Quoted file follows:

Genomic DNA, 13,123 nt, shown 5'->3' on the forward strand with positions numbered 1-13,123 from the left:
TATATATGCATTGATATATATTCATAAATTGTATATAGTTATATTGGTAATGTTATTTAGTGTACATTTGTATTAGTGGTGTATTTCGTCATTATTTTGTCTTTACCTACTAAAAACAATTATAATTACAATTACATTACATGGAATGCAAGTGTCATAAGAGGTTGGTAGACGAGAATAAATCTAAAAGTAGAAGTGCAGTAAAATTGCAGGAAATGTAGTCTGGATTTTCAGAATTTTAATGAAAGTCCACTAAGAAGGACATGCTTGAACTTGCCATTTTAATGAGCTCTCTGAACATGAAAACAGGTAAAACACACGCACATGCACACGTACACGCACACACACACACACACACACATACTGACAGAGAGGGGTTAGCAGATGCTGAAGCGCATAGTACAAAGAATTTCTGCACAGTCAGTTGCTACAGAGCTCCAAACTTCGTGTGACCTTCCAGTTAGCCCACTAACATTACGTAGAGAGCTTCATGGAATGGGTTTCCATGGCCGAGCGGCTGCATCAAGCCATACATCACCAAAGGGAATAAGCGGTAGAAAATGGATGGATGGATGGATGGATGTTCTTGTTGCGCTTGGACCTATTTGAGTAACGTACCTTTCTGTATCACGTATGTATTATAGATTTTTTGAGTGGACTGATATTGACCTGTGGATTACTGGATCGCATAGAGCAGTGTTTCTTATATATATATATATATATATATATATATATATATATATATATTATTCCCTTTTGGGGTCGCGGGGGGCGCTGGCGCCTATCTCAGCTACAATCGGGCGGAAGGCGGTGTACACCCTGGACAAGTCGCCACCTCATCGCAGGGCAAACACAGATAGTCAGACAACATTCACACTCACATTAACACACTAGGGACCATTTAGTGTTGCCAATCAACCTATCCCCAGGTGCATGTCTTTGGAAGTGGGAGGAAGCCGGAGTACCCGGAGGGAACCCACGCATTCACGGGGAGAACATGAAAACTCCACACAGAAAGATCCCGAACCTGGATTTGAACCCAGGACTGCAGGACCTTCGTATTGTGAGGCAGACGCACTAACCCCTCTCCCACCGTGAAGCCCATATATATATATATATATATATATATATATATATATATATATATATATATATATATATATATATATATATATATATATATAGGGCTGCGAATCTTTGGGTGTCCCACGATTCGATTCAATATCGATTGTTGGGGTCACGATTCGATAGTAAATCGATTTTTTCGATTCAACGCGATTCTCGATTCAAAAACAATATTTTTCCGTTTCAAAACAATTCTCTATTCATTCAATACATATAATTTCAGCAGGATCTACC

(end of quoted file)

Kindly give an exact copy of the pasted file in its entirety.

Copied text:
Genomic DNA, 13,123 nt, shown 5'->3' on the forward strand with positions numbered 1-13,123 from the left:
TATATATGCATTGATATATATTCATAAATTGTATATAGTTATATTGGTAATGTTATTTAGTGTACATTTGTATTAGTGGTGTATTTCGTCATTATTTTGTCTTTACCTACTAAAAACAATTATAATTACAATTACATTACATGGAATGCAAGTGTCATAAGAGGTTGGTAGACGAGAATAAATCTAAAAGTAGAAGTGCAGTAAAATTGCAGGAAATGTAGTCTGGATTTTCAGAATTTTAATGAAAGTCCACTAAGAAGGACATGCTTGAACTTGCCATTTTAATGAGCTCTCTGAACATGAAAACAGGTAAAACACACGCACATGCACACGTACACGCACACACACACACACACACACATACTGACAGAGAGGGGTTAGCAGATGCTGAAGCGCATAGTACAAAGAATTTCTGCACAGTCAGTTGCTACAGAGCTCCAAACTTCGTGTGACCTTCCAGTTAGCCCACTAACATTACGTAGAGAGCTTCATGGAATGGGTTTCCATGGCCGAGCGGCTGCATCAAGCCATACATCACCAAAGGGAATAAGCGGTAGAAAATGGATGGATGGATGGATGGATGTTCTTGTTGCGCTTGGACCTATTTGAGTAACGTACCTTTCTGTATCACGTATGTATTATAGATTTTTTGAGTGGACTGATATTGACCTGTGGATTACTGGATCGCATAGAGCAGTGTTTCTTATATATATATATATATATATATATATATATATATATATATATTATTCCCTTTTGGGGTCGCGGGGGGCGCTGGCGCCTATCTCAGCTACAATCGGGCGGAAGGCGGTGTACACCCTGGACAAGTCGCCACCTCATCGCAGGGCAAACACAGATAGTCAGACAACATTCACACTCACATTAACACACTAGGGACCATTTAGTGTTGCCAATCAACCTATCCCCAGGTGCATGTCTTTGGAAGTGGGAGGAAGCCGGAGTACCCGGAGGGAACCCACGCATTCACGGGGAGAACATGAAAACTCCACACAGAAAGATCCCGAACCTGGATTTGAACCCAGGACTGCAGGACCTTCGTATTGTGAGGCAGACGCACTAACCCCTCTCCCACCGTGAAGCCCATATATATATATATATATATATATATATATATATATATATATATATATATATATATATATATATATATATATATATATATAGGGCTGCGAATCTTTGGGTGTCCCACGATTCGATTCAATATCGATTGTTGGGGTCACGATTCGATAGTAAATCGATTTTTTCGATTCAACGCGATTCTCGATTCAAAAACAATATTTTTCCGTTTCAAAACAATTCTCTATTCATTCAATACATATAATTTCAGCAGGATCTACC